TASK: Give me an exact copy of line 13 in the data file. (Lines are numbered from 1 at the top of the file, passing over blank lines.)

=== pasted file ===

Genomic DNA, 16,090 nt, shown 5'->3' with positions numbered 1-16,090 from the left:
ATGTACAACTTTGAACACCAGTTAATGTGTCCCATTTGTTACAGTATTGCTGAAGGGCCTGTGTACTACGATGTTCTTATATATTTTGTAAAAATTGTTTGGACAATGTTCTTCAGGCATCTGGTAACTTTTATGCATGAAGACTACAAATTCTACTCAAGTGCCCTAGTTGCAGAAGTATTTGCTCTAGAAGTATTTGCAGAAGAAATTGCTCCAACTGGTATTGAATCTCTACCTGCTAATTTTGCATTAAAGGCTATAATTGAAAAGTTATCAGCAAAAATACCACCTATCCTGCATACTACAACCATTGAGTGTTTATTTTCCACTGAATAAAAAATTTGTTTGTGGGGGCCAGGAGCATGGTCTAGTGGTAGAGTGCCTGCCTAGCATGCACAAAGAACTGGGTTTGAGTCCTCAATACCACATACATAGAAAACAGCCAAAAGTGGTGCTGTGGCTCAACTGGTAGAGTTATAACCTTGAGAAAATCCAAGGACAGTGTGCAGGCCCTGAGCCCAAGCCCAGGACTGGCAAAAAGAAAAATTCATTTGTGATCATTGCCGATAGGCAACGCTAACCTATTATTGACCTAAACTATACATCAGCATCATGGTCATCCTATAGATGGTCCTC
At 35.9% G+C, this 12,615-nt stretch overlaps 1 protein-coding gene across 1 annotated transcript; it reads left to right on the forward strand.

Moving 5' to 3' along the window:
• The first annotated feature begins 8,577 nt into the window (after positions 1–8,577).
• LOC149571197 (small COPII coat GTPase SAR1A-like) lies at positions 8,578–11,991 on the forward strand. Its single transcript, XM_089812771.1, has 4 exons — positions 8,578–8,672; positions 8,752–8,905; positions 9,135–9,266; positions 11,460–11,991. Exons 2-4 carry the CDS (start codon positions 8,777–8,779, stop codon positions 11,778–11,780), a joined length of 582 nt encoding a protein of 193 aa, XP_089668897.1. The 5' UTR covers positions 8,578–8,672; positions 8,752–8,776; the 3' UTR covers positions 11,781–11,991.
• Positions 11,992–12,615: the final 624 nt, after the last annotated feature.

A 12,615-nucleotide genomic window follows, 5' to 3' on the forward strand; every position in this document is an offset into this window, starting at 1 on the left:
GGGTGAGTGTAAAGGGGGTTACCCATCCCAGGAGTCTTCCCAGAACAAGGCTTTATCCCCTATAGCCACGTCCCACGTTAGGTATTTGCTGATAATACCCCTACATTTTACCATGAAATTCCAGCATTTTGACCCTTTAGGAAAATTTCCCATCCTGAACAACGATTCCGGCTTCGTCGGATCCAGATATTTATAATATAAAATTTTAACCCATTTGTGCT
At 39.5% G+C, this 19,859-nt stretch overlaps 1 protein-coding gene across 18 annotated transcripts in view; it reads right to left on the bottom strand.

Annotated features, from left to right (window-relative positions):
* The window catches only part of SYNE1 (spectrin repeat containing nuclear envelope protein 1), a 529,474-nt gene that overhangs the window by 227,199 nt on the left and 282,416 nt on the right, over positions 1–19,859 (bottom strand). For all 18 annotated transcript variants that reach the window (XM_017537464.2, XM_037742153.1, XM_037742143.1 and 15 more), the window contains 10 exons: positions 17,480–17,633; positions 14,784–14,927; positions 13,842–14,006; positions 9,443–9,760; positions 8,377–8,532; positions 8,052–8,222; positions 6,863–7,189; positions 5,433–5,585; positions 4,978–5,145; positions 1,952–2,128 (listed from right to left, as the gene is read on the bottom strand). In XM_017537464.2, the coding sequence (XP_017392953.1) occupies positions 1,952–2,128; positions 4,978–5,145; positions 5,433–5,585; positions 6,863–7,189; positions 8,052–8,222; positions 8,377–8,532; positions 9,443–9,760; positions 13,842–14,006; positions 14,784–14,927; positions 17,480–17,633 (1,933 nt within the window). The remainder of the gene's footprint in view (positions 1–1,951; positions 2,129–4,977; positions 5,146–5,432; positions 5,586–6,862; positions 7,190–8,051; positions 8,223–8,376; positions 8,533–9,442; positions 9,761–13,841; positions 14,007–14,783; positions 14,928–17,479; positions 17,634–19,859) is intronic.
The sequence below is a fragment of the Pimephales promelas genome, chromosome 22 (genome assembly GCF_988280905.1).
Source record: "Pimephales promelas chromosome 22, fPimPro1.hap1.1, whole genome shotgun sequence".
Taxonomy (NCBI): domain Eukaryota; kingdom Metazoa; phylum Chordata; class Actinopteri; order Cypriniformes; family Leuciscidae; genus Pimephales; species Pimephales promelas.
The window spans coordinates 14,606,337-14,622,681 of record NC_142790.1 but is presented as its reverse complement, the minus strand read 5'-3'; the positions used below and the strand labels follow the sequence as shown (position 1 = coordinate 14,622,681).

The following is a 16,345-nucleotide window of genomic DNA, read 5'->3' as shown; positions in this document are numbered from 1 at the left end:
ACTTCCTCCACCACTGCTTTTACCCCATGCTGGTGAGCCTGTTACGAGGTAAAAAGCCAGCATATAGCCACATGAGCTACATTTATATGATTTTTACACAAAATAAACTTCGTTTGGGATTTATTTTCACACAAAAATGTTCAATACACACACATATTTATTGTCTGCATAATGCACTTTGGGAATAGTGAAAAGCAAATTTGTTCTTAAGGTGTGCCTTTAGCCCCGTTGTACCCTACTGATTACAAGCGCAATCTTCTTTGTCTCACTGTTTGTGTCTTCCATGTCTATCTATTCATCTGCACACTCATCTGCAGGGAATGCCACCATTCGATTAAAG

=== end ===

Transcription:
The sequence below is a fragment of the Pimephales promelas genome, chromosome 22 (genome assembly GCF_988280905.1).